Thursday, May 10, 2007

 

Wild Herbs and Wild Heroines

tsukushi

Another of the "mountain vegetables" which you can pick and eat is tsukushi, or horsetail shoot.

tsukushi2

To eat these shoots, you'll need to pick them when they are young enough, remove the brown "wrapper," then saute and season them. I found a tip on cooking tsukushi here.

Kitty Sansai

Of course, nothing Japanese can be truly considered authentic until Sanrio has released the official Hello Kitty version. So now that we've covered a few sansai delicacies, I present to you the Hello Kitty bamboo-shoot, fuki no to and tsukushi collectibles. I will go on record now, though, and say that I've never picked these in the wild.

But then there's a more heroic kind of Tsukushi. Recently, I've been watching a number of Japanese dramas. It's a good way for me to keep up my Japanese "ear," and to some degree, it helps stave off the Japan homesickness that I feel. Of all the dramas I've watched, there is one drama that has completely captured my heart and it's called "Hana Yori Dango," which roughly translates as "Boys Over Flowers." The heroine is named *drumroll* Tsukushi.



The drama was originally a manga, which became and anime, then was released as a film, and just concluded its run as a drama. Oh, how I love this show. It's the perfect combination of fantasy, human foibles, angst, darkness and humor. It's no coincidence that the first part contained a recurring theme that was a riff off of Harry Potter, though there are no actual wizards in the show--just some very evil real life corporate witches. The acting is terrific; ditto for the direction and editing. Here is the basic premise:

Tsukushi is a new student at Eitoku Gakuen - an exclusive school attended by rich families' children. Being poor, she is always bullied and sabotaged by her schoolmates. Things become worse when she crosses the path of F4 (a group comprised of the 4 richest and most fashionable guys). On the orders of Domyuji, the leader of F4, Tsukishi receives a "red flag," the official notification that she is to be bullied and driven out of school. But Tsukushi stands up to the arrogant Domyoji and declares war right back. Stunned that someone would challenge him, Domyoji begins to fall for Tsukushi, though his emotions surprise him and he is incapable of telling her how he feels. Meanwhile, Tsukushi makes friend with Rui, another member of the F4 who stepped outside of his "clan" to help her. Tsukushi naturally falls in love with Rui. Domyuji is a mess of emotions. His best friend has gone against his "orders" to help this girl, and now seems to be winning her over.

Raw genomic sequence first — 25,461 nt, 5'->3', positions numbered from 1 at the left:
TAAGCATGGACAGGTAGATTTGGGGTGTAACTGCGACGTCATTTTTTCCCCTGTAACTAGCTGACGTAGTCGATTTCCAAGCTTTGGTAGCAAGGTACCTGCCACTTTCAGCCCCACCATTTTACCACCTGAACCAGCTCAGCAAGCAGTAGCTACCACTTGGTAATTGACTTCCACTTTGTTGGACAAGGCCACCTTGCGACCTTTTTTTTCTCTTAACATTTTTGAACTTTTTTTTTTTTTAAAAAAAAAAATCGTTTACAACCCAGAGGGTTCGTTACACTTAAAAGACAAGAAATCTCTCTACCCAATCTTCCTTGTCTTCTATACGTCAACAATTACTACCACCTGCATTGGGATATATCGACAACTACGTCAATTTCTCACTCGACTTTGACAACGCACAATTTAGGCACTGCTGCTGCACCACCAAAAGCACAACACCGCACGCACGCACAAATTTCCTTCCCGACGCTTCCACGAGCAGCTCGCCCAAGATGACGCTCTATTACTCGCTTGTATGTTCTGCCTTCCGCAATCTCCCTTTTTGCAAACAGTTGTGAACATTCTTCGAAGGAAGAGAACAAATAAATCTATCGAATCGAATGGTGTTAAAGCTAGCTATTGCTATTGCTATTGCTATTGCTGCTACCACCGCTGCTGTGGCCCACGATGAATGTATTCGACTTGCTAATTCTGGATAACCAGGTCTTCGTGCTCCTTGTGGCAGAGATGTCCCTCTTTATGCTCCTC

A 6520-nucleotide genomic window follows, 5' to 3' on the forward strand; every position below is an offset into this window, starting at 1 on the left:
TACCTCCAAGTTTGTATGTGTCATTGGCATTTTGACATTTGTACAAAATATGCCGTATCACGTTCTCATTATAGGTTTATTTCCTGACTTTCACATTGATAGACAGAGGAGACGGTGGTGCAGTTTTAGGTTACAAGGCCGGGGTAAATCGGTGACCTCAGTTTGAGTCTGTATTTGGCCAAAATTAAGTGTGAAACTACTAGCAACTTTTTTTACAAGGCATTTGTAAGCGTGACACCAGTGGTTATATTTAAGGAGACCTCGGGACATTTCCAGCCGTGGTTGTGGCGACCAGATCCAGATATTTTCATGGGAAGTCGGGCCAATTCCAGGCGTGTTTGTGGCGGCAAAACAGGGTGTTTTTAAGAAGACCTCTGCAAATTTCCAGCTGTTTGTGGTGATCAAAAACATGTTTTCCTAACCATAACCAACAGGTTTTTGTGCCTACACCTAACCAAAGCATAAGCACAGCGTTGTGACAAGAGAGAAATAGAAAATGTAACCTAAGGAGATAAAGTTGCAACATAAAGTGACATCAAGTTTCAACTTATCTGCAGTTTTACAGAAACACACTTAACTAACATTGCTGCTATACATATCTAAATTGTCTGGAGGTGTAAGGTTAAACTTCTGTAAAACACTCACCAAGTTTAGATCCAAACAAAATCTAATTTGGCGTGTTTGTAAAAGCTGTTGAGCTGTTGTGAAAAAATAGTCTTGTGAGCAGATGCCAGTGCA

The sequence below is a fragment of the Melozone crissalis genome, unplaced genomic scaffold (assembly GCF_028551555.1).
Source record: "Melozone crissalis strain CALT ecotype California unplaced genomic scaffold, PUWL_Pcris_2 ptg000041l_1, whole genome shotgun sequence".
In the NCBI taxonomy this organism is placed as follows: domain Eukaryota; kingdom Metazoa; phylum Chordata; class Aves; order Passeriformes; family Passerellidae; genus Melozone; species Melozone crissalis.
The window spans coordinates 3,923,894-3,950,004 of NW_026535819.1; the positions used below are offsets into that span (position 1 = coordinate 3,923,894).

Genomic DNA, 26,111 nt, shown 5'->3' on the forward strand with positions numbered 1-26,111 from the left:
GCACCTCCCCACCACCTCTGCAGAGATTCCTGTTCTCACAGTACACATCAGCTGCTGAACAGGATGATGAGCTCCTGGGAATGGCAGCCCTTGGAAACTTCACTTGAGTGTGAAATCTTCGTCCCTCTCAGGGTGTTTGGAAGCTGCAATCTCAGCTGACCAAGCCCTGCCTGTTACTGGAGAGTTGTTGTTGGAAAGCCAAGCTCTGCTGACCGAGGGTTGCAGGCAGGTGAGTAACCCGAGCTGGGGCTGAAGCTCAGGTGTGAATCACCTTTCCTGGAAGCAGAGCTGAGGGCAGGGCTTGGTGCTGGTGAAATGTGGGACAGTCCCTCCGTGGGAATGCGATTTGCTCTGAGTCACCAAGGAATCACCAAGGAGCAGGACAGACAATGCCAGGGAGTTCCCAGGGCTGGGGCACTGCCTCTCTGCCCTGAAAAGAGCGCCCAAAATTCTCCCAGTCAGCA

How to convey the love and enthusiasm I have for this show? One blogger does it quite nicely after learning that part 2 is set to air. I read her reviews and thought, "Yes! Yes! This is how I feel."

When I got to thinking about it, Japanese dramas and animes have a history of portraying girls like this--wild "weeds" like Tsukushi who, through their intelligence and natural goodness manage to overcome obstables. Heroines are very rarely to ethereally beautiful women who haunt the 18th century paintings and woodblock prints. The Japanese heroine is much more like Tsukushi, spunky, temperamental, expressive, flawed and heroic. "Spirited Away" anyone? Or Princess Mononoke"? How about "Escaflowne" , for you non-"Miyazaki" types? They are all girls from the same spunky template.

And this made me think about all those books and articles written about the poor modern Japanese woman who struggles to express herself in a patriarchal society--she's doing very well in popular culture and in people's imaginations.

It goes without saying that I realize how much of this has affected my own writing and work. I have a hard time writing angsty, neurotic and defeated female characters. Mine tend to end up pursuing the truth, taking on a perceived injustice, fighting the good fight . . . and occasionally embarassing themselves in the most public fashion. Not that I identify with this kind of behavior of course!